Poutine? That’s more of a Quebec thing. Back bacon? That’s just stereotyping Canadians. Arguably rivalled only by BeaverTails, shawarma – marinated rotisserie chicken or beef, an assortment of veggies, hummus and creamy garlic sauce(s) served in a grilled pita – is Ottawa’s quintessential dish.
But in 1989, when Aziz Dawi first arrived in the city, there were few if any restaurants in Ottawa serving shawarma or falafel (vegan–friendly deep–fried chickpea balls), which often go hand–in–hand. Dawi, a Lebanese chef, had served Canadian and Italian staples on military bases since arriving in Canada from South Lebanon in 1971, but when he got to Canada’s capital, he thought he would try his hand at the fast food he knew back home – only with a twist. The shawarma he wanted to serve was a mashup of North American topping–focused fast–food counters like Subway or McDonald’s, and the original Lebanese version, which only has lamb, chicken or beef, hummus, garlic sauce and usually served with French fries.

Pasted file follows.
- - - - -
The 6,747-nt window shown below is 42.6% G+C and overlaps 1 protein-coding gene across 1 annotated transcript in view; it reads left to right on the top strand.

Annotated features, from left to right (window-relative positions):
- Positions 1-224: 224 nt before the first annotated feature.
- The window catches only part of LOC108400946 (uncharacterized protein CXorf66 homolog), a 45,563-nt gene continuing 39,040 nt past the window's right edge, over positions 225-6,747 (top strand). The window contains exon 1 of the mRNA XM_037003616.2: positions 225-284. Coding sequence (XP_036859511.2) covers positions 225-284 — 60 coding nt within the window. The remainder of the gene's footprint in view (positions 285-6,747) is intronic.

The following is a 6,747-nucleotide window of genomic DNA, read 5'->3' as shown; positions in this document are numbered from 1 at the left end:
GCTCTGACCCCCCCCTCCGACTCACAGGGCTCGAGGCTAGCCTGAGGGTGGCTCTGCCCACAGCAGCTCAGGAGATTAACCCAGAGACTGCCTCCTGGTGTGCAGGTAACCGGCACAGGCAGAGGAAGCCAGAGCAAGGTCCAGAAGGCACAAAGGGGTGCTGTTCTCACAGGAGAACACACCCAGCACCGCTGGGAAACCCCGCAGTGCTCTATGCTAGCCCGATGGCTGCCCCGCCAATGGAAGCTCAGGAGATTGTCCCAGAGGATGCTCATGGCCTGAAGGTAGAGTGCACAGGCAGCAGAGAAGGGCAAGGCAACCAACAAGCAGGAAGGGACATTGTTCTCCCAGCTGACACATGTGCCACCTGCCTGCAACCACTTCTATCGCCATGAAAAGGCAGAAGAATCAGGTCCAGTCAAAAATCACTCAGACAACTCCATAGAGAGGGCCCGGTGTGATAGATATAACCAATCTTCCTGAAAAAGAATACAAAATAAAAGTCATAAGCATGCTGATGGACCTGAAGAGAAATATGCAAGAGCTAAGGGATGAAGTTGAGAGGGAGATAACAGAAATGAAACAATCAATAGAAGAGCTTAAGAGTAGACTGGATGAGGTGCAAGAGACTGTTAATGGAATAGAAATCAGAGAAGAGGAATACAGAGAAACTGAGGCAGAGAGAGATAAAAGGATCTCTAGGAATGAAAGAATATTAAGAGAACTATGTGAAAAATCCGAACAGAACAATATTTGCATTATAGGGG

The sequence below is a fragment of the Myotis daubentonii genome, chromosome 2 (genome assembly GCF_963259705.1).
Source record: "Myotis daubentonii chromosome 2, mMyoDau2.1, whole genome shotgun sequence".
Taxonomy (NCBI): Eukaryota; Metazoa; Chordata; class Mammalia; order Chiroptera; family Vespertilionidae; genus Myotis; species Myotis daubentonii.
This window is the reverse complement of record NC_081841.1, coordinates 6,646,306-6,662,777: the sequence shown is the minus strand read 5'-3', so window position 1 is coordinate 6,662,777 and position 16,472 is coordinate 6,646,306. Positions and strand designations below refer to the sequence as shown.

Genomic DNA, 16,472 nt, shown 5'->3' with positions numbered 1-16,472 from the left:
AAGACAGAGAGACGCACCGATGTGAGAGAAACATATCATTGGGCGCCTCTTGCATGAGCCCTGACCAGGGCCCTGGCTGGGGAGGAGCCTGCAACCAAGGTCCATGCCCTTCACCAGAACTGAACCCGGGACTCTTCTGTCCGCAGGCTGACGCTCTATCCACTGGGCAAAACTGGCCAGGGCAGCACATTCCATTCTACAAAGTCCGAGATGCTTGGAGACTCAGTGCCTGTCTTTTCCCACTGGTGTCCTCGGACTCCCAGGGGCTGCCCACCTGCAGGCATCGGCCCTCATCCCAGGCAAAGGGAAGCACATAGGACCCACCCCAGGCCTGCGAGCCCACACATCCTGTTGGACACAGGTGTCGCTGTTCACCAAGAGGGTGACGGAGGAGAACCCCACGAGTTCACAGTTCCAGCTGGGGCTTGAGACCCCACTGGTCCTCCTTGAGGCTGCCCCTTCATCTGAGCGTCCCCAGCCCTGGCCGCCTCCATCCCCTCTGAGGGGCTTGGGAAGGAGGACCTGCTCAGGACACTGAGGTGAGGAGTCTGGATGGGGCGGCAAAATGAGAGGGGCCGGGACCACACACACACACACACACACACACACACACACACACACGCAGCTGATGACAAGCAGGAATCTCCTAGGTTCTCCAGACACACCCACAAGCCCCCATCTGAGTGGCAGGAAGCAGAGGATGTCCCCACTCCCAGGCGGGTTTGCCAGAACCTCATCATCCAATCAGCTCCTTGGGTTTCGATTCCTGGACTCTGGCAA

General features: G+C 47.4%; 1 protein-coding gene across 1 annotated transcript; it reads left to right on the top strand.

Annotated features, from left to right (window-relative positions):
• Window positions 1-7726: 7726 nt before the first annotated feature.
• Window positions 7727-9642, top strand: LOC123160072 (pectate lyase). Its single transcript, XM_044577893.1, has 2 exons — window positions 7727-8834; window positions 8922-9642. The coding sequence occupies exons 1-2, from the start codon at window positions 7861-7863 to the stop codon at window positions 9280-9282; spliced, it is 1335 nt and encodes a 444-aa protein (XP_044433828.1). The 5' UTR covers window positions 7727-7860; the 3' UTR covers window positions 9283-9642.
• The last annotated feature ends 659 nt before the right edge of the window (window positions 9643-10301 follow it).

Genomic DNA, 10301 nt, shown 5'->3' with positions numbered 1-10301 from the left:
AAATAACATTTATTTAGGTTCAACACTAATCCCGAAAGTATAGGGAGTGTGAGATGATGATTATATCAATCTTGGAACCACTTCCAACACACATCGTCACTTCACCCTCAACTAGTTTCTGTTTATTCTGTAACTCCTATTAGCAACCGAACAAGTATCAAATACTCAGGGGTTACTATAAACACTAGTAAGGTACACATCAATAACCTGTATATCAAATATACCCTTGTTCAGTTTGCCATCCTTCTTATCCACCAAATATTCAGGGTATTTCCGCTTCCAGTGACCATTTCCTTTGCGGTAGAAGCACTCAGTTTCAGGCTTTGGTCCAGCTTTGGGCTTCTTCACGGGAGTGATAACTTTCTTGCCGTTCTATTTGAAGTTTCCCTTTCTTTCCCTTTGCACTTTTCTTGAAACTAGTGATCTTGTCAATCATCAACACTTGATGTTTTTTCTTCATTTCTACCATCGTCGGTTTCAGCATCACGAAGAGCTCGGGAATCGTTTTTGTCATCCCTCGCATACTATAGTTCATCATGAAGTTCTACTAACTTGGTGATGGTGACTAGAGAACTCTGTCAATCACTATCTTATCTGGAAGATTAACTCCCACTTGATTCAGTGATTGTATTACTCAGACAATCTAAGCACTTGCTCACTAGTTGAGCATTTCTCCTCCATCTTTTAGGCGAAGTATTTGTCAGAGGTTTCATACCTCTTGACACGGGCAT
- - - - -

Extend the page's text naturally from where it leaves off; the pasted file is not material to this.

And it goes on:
So, in 1997, Dawi opened Shawarma Palace in downtown Ottawa, joining a small group of similar restaurants, including Shawarma King on Bank Street and Marroush (now closed) on Elgin Street.
But the first two years were a struggle for Dawi, according to his daughter, Hanadi, who took over the family business with her brother, Ahmad Sobh, when their dad died eight years ago. “It took time because not everybody knew what shawarma was,” she says.